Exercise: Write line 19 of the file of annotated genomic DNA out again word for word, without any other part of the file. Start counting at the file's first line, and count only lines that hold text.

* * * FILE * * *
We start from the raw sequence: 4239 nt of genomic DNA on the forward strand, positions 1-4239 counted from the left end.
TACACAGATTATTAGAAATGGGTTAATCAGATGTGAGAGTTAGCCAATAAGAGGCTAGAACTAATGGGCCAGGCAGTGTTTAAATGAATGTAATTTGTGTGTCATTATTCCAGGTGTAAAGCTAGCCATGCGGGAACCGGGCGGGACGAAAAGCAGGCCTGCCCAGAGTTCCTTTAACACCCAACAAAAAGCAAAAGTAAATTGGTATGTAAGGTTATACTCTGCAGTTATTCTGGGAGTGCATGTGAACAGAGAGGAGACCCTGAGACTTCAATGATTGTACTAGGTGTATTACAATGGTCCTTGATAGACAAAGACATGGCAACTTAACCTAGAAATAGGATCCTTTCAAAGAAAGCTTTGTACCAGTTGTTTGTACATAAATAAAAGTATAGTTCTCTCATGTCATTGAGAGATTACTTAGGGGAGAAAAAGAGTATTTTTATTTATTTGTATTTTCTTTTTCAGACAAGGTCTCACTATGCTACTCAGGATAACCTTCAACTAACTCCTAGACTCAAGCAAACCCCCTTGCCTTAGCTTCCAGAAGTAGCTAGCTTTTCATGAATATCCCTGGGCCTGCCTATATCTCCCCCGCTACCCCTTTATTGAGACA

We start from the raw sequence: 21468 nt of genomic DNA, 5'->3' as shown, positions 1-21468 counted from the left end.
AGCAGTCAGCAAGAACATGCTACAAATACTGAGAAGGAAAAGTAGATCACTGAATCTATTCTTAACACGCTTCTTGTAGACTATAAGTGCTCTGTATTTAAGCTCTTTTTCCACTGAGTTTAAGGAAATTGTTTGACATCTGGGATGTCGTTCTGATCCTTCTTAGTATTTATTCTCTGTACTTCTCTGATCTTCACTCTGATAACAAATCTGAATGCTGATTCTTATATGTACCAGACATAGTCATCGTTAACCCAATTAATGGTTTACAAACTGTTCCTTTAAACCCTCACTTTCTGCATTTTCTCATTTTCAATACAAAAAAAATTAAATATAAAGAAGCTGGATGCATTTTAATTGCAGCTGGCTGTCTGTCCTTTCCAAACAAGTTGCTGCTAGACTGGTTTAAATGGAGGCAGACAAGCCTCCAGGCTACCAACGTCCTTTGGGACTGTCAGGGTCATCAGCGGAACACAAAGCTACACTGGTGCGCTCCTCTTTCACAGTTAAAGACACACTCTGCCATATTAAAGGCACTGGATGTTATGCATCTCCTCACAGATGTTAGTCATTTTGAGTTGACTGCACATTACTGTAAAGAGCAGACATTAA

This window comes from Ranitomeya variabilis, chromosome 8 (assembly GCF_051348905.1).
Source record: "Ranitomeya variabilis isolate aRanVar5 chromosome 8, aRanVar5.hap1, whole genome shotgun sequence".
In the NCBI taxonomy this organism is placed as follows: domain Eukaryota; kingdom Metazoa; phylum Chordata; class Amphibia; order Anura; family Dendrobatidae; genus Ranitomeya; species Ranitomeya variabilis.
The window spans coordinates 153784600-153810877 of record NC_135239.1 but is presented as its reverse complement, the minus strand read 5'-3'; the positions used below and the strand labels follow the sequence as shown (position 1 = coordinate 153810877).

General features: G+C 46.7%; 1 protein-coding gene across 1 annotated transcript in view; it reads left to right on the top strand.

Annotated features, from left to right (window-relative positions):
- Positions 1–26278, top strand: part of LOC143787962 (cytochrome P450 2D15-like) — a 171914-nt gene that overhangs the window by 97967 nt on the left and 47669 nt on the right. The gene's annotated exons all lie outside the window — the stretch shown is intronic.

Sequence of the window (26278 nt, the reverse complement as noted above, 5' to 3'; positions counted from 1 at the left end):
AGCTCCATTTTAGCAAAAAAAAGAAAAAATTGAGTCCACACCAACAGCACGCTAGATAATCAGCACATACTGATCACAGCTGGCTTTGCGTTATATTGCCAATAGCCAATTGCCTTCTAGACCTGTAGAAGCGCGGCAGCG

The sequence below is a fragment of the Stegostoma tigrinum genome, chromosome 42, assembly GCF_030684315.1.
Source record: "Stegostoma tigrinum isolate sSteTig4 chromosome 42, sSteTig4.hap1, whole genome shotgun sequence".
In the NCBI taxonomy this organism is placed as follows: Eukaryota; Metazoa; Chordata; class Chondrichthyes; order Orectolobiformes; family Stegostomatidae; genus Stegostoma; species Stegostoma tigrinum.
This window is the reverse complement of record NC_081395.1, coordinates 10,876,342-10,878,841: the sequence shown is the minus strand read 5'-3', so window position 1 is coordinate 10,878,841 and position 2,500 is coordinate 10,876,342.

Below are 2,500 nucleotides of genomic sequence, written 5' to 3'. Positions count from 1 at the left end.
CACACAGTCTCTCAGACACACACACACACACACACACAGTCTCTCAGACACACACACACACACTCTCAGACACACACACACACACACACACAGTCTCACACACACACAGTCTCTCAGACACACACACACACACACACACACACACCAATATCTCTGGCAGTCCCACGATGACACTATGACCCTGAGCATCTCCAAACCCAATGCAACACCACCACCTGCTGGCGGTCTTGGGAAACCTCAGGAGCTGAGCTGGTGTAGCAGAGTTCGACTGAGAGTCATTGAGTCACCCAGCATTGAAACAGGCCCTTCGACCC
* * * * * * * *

CACACAGTCTCTCAGACACACACACACACACACACACAGTCTCTCAGACACACACACACACACTCTCAGACACACACACACACACACACACAGTCTCACACACACACAGTCTCTCAGACACACACACACACACACACACACACACCAATATCTCTGGCAGTCCCACGATGACACTATGACCCTGAGCATCTCCAAACCCAATGCAACACCACCACCTGCTGGCGGTCTTGGGAAACCTCAGGAGCTGAGCTGGTGTAGCAGAGTTCGACTGAGAGTCATTGAGTCACCCAGCATTGAAACAGGCCCTTCGACCC